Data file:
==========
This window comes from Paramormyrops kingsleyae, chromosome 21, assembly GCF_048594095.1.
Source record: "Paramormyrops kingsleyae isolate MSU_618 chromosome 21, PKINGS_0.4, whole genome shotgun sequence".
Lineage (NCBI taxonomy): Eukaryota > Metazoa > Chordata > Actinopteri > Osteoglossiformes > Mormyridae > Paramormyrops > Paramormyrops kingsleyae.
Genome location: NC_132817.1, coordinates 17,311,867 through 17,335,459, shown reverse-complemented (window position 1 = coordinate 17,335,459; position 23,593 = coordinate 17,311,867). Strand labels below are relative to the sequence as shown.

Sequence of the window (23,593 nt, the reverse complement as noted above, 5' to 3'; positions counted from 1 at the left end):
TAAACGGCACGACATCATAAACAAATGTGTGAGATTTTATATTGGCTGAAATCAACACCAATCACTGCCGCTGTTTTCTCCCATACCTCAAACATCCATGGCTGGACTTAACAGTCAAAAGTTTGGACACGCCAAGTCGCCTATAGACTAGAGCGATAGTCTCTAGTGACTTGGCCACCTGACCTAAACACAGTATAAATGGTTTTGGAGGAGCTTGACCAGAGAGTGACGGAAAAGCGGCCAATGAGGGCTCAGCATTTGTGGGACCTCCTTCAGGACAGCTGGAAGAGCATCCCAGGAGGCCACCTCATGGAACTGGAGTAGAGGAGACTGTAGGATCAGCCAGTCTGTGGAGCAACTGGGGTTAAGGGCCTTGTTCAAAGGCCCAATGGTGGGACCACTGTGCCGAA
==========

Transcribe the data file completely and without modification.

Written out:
This window comes from Paramormyrops kingsleyae, chromosome 21, assembly GCF_048594095.1.
Source record: "Paramormyrops kingsleyae isolate MSU_618 chromosome 21, PKINGS_0.4, whole genome shotgun sequence".
Lineage (NCBI taxonomy): Eukaryota > Metazoa > Chordata > Actinopteri > Osteoglossiformes > Mormyridae > Paramormyrops > Paramormyrops kingsleyae.
Genome location: NC_132817.1, coordinates 17,311,867 through 17,335,459, shown reverse-complemented (window position 1 = coordinate 17,335,459; position 23,593 = coordinate 17,311,867). Strand labels below are relative to the sequence as shown.

Sequence of the window (23,593 nt, the reverse complement as noted above, 5' to 3'; positions counted from 1 at the left end):
TAAACGGCACGACATCATAAACAAATGTGTGAGATTTTATATTGGCTGAAATCAACACCAATCACTGCCGCTGTTTTCTCCCATACCTCAAACATCCATGGCTGGACTTAACAGTCAAAAGTTTGGACACGCCAAGTCGCCTATAGACTAGAGCGATAGTCTCTAGTGACTTGGCCACCTGACCTAAACACAGTATAAATGGTTTTGGAGGAGCTTGACCAGAGAGTGACGGAAAAGCGGCCAATGAGGGCTCAGCATTTGTGGGACCTCCTTCAGGACAGCTGGAAGAGCATCCCAGGAGGCCACCTCATGGAACTGGAGTAGAGGAGACTGTAGGATCAGCCAGTCTGTGGAGCAACTGGGGTTAAGGGCCTTGTTCAAAGGCCCAATGGTGGGACCACTGTGCCGAA